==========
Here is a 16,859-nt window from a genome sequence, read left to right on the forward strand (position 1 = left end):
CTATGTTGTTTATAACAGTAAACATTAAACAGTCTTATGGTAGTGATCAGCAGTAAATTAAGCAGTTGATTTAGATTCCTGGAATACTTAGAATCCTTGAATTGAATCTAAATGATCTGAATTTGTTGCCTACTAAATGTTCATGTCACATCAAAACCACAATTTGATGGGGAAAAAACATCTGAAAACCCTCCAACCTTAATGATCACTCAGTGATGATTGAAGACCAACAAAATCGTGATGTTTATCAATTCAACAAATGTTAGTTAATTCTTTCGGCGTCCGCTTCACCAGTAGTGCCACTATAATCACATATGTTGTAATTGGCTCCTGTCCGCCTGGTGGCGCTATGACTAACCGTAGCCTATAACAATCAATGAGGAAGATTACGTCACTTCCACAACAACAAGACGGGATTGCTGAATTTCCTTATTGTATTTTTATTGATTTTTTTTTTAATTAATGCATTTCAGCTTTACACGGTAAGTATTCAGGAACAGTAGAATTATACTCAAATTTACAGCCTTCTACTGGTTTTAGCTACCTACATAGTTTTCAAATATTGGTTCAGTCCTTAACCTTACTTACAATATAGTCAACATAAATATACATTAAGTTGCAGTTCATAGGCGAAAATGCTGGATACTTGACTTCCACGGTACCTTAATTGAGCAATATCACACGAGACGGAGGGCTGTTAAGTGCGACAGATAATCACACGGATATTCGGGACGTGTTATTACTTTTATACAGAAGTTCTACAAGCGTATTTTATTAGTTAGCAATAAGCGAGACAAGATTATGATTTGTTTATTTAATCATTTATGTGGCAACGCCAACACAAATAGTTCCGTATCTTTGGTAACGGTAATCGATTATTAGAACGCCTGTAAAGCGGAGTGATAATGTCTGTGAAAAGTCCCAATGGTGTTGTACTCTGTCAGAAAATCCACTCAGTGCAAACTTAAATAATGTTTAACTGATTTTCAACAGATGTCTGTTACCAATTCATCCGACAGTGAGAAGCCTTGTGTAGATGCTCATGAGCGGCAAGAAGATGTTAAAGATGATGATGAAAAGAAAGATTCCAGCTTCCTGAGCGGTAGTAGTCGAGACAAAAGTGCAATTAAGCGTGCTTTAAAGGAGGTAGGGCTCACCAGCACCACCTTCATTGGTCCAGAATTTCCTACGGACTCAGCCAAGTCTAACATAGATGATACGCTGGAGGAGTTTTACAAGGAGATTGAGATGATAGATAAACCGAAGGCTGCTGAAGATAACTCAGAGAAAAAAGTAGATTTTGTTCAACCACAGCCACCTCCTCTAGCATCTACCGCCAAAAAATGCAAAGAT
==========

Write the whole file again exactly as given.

Here is a 16,859-nt window from a genome sequence, read left to right on the forward strand (position 1 = left end):
CTATGTTGTTTATAACAGTAAACATTAAACAGTCTTATGGTAGTGATCAGCAGTAAATTAAGCAGTTGATTTAGATTCCTGGAATACTTAGAATCCTTGAATTGAATCTAAATGATCTGAATTTGTTGCCTACTAAATGTTCATGTCACATCAAAACCACAATTTGATGGGGAAAAAACATCTGAAAACCCTCCAACCTTAATGATCACTCAGTGATGATTGAAGACCAACAAAATCGTGATGTTTATCAATTCAACAAATGTTAGTTAATTCTTTCGGCGTCCGCTTCACCAGTAGTGCCACTATAATCACATATGTTGTAATTGGCTCCTGTCCGCCTGGTGGCGCTATGACTAACCGTAGCCTATAACAATCAATGAGGAAGATTACGTCACTTCCACAACAACAAGACGGGATTGCTGAATTTCCTTATTGTATTTTTATTGATTTTTTTTTTAATTAATGCATTTCAGCTTTACACGGTAAGTATTCAGGAACAGTAGAATTATACTCAAATTTACAGCCTTCTACTGGTTTTAGCTACCTACATAGTTTTCAAATATTGGTTCAGTCCTTAACCTTACTTACAATATAGTCAACATAAATATACATTAAGTTGCAGTTCATAGGCGAAAATGCTGGATACTTGACTTCCACGGTACCTTAATTGAGCAATATCACACGAGACGGAGGGCTGTTAAGTGCGACAGATAATCACACGGATATTCGGGACGTGTTATTACTTTTATACAGAAGTTCTACAAGCGTATTTTATTAGTTAGCAATAAGCGAGACAAGATTATGATTTGTTTATTTAATCATTTATGTGGCAACGCCAACACAAATAGTTCCGTATCTTTGGTAACGGTAATCGATTATTAGAACGCCTGTAAAGCGGAGTGATAATGTCTGTGAAAAGTCCCAATGGTGTTGTACTCTGTCAGAAAATCCACTCAGTGCAAACTTAAATAATGTTTAACTGATTTTCAACAGATGTCTGTTACCAATTCATCCGACAGTGAGAAGCCTTGTGTAGATGCTCATGAGCGGCAAGAAGATGTTAAAGATGATGATGAAAAGAAAGATTCCAGCTTCCTGAGCGGTAGTAGTCGAGACAAAAGTGCAATTAAGCGTGCTTTAAAGGAGGTAGGGCTCACCAGCACCACCTTCATTGGTCCAGAATTTCCTACGGACTCAGCCAAGTCTAACATAGATGATACGCTGGAGGAGTTTTACAAGGAGATTGAGATGATAGATAAACCGAAGGCTGCTGAAGATAACTCAGAGAAAAAAGTAGATTTTGTTCAACCACAGCCACCTCCTCTAGCATCTACCGCCAAAAAATGCAAAGAT